The Sig P225
Over the years I’ve had a number of carry guns and, admittedly, some were the result fads in CCW. With a little age and experience, I’ve narrowed my carry choices down to two different pistols – one for outside the waistband and one for inside. I’ll start with a review of my IWB option, the Sig Sauer P225.
Maybe because it is a single stack 9mm, the P225 seems to be a bit of an odd ball. It is one of “those” guns that provoke a debate on either magazine capacity or caliber choice and I occasionally find myself defending my choice to carry it.
A Little Background
Other than being a single stack, it is the close mechanical cousin of the P220. The P225 came about in mid 1970s and entered service with the German police as the P6 until about 1995. In P6 form it may have a heavier trigger pull as well as a Deformationssporn, which means “deformation spur”, on the hammer. If the pistol was dropped on the hammer, the spur would bend and be an indicator to the armor it was in need of inspection.
This is the first Sig I’ve owned and for an odd reason – I never liked the stamped trigger. There is no rhyme or reason to that opinion, it was just rattling around in my head. It doesn’t seem so strange now that I own one and is actually something I like about the pistol. The trigger has smooth profile and is very rigid.
But you are reading this to get the good, the bad and the ugly – lets get to the heart of the review.
- Accurate beyond need. I bought the pistol new and straight out of the box, it has been a great shooter. It is one of the guns that make me look like I can really shoot.
- Reliable. I have zero tolerance for guns that don’t work – they make me insane. I’ve read reviews of P6s that won’t cycle hollow points, but I haven’t had that issue in my P225.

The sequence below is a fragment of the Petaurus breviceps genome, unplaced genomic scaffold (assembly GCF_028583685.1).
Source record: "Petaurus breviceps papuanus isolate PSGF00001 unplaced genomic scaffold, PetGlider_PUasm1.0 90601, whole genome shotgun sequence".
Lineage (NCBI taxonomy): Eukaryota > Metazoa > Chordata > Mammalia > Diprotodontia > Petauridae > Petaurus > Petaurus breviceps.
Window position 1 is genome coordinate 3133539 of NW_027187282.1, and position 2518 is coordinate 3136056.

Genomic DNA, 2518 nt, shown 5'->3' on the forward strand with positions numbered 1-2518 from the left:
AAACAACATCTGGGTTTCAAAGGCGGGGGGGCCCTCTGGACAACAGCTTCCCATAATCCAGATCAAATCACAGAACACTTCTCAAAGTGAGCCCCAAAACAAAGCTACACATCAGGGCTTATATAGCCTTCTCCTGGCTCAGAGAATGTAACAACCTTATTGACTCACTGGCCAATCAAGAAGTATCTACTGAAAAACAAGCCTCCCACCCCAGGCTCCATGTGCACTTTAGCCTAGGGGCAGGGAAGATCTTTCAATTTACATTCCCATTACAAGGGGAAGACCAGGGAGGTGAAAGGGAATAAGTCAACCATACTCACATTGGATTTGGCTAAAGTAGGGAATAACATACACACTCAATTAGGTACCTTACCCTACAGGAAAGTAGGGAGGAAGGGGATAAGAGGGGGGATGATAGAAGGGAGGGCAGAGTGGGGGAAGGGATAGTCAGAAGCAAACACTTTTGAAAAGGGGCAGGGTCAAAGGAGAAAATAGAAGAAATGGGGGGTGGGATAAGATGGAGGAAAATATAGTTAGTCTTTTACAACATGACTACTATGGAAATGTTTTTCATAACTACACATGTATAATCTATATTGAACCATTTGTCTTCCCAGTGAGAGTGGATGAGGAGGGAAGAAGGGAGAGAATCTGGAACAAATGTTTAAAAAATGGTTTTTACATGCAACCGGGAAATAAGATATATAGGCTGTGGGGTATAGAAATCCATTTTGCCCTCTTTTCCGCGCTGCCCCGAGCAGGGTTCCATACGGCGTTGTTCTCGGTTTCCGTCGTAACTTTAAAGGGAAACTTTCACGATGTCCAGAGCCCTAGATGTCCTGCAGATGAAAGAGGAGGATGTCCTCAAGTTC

- It is a slim gun and I’m not a slim guy. It carries really well IWB.
- A grip profile that agrees with a variety of shooters. Most importantly it agrees with me in a big way – this gun fits!
- Second strike – just pull the trigger again.
- Fires without the magazine inserted.
- Controls are not familiar to many shooters. It takes regular practice to master the manual of arms.
- The slide release is where you’d expect a safety
- The decock lever is where you’d expect a slide release.
- The grips are marginal at best– really, I think they are the worst attribute of an otherwise excellent pistol. There aren’t many options to replace them either.
- Stock magazines don’t have a base pad. With meaty hands like mind, that’s a downside.
- No chambered round indicator. My XD-40 spoiled me on this one. It’s comforting to have a visual and tactile loaded chamber indicator.
What? No range report!!!
Here is the rundown – this gun shoots very well for me while also being absolutely reliable. That’s my version of the range report.
So, what do I really think? This is one of the best IWB choices out there, even if it is under appreciated. The things that are most important to me – reliability and accuracy – are top notch in this pistol. This is an option that requires range time to make sure you master the muscle memory on the controls.
I’ll leave you with one puzzling observation: First of all, I always introduce shooters to an empty firearm and take them through the operation of that particular firearm. For some strange reason, almost everyone has this urge to put his or her damn finger on the trigger while using the decocking lever. Maybe it is an ergonomic issue and they are grasping for leverage. Regardless, be aware on the phenomenon.